Mark Lowenthal's comment that "One of the things that's unique about CIA is that this is the president's agency. They don't work for anybody else. If they are not effective, the person who gets hurt here is the big guy." is disappointing from an intelligence professional of his stature. He seems to ignore that the 2004 Intelligence Reform Act removed the director of CIA as the principal US intelligence commubity leader in his comments. It also points to the fact that the IC, and perhaps the administration, has not fully grasped or accepted the DNI concept instituted by Congress in 2004 (see my previous comment on this topic).
Tuesday, January 06, 2009
by Emily Francona
The local Monterey Peninsula community is all atwitter with the news of President-Elect Obama's nomination of local favorite Leon Panetta for the directorship of the Central Intelligence Agency. Local personalities and various self-appointed spokespersons, qualified or not, have already made statements for the record about the nomination. While most are justifiably proud of having a "local boy" potentially ascend to this highly responsible national position, it also reveals a lamentable lack of understanding of our intelligence community by these very same fans.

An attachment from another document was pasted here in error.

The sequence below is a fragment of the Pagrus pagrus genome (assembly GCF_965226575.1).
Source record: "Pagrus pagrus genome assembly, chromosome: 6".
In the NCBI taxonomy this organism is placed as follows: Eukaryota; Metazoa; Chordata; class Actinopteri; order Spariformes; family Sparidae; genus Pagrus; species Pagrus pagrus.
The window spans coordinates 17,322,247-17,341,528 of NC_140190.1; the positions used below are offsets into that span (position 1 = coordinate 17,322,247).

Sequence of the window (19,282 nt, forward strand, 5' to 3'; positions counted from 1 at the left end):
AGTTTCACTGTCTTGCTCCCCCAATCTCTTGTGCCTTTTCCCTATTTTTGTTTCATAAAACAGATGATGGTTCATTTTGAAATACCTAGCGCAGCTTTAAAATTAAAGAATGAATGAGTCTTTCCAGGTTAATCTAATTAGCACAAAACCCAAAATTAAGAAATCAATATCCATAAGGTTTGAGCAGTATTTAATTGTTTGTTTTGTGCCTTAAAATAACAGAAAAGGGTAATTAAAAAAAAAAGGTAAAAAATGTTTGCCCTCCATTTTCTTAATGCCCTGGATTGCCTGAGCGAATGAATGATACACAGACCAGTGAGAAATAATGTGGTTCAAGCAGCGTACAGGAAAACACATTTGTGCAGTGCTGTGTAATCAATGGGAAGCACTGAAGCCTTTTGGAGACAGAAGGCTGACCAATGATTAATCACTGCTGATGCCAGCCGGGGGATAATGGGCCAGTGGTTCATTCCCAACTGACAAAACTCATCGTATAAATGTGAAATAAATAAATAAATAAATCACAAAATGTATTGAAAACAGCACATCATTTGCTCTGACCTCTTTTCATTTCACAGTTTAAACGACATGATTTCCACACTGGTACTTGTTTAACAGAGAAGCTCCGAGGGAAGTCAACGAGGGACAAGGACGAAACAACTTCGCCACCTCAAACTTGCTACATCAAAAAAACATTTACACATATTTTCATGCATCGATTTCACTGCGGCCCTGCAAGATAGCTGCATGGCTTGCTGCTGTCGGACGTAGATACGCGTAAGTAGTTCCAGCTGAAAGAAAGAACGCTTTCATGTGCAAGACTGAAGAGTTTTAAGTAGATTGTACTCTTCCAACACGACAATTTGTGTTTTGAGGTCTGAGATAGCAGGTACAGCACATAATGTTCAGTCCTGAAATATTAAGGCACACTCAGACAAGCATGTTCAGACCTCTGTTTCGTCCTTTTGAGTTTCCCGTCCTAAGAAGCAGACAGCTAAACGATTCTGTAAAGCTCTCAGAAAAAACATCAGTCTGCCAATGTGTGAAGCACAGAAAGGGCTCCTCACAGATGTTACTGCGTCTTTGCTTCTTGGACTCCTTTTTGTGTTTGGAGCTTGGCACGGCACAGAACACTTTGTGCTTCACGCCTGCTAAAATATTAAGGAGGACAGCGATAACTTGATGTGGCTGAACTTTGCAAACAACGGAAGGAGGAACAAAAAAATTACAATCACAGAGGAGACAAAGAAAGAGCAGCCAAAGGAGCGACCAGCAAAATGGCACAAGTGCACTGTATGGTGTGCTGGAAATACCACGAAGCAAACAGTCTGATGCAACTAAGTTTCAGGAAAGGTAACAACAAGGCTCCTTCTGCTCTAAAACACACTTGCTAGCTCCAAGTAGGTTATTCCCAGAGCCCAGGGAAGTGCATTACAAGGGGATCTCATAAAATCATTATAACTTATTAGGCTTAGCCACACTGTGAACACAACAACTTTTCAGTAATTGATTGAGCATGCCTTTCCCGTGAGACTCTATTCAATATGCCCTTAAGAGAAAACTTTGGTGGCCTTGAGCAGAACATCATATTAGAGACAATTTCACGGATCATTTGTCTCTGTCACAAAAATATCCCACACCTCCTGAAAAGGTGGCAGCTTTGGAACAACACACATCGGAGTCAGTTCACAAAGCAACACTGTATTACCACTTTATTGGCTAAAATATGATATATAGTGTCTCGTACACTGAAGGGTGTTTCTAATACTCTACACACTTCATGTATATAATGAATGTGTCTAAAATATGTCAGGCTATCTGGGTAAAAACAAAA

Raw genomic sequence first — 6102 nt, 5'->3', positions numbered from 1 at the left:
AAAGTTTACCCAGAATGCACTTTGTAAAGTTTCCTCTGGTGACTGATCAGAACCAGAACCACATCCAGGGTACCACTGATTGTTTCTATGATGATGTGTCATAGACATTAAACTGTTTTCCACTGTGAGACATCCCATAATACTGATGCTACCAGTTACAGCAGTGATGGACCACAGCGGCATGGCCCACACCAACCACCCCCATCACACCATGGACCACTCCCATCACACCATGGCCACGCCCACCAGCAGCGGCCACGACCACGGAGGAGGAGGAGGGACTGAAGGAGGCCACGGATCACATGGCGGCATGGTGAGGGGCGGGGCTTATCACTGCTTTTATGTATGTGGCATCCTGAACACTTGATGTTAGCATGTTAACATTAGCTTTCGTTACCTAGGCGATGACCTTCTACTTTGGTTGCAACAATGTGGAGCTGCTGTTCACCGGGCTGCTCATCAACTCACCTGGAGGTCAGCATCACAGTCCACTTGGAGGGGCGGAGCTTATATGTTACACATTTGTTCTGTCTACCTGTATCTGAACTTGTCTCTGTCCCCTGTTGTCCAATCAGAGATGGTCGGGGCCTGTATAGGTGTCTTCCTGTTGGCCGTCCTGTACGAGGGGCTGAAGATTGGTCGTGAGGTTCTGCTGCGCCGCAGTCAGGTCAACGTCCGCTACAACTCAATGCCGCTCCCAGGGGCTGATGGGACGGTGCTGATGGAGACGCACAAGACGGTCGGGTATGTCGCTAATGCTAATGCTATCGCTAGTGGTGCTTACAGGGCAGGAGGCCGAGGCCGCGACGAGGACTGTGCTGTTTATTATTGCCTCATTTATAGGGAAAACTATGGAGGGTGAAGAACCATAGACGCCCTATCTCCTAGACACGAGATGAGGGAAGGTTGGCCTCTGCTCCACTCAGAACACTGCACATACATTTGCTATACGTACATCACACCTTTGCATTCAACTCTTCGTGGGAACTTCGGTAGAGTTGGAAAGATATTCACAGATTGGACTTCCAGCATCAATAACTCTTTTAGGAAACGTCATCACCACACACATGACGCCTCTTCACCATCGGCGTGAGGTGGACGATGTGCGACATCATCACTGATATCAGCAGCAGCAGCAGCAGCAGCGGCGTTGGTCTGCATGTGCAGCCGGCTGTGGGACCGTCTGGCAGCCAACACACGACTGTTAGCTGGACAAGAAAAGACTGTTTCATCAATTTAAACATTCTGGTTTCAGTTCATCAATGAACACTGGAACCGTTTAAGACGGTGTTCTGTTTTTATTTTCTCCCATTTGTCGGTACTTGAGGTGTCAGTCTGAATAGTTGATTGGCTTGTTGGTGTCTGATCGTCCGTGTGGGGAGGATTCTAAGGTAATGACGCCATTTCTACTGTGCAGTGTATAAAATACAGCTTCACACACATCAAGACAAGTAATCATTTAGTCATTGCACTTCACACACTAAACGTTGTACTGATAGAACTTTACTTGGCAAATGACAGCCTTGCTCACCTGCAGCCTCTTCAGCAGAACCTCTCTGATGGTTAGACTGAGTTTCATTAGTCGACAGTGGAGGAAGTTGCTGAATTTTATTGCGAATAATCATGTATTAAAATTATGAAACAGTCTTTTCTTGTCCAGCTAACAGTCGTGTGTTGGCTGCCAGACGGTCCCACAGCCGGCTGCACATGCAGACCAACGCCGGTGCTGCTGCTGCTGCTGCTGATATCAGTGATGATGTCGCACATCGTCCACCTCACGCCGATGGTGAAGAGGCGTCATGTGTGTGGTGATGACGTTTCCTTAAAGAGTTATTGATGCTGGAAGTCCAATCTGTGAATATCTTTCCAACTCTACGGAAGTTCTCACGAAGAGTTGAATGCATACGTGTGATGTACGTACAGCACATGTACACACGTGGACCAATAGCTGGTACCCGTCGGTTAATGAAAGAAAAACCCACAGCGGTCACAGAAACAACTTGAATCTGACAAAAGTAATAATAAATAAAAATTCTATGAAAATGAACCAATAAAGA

The Intelligence Reform and Terrorism Prevention Act of 2004 (Public Law 108-458) established the position of Director of National Intelligence (DNI) as the head of the U.S.intelligence community and as the principal advisor to the President. The Act directs that a nominee to this position "shall have extensive national security expertise" and prohibits the director of CIA from being dual-hatted as the Director of Central Intelligence, as was the case before this new law.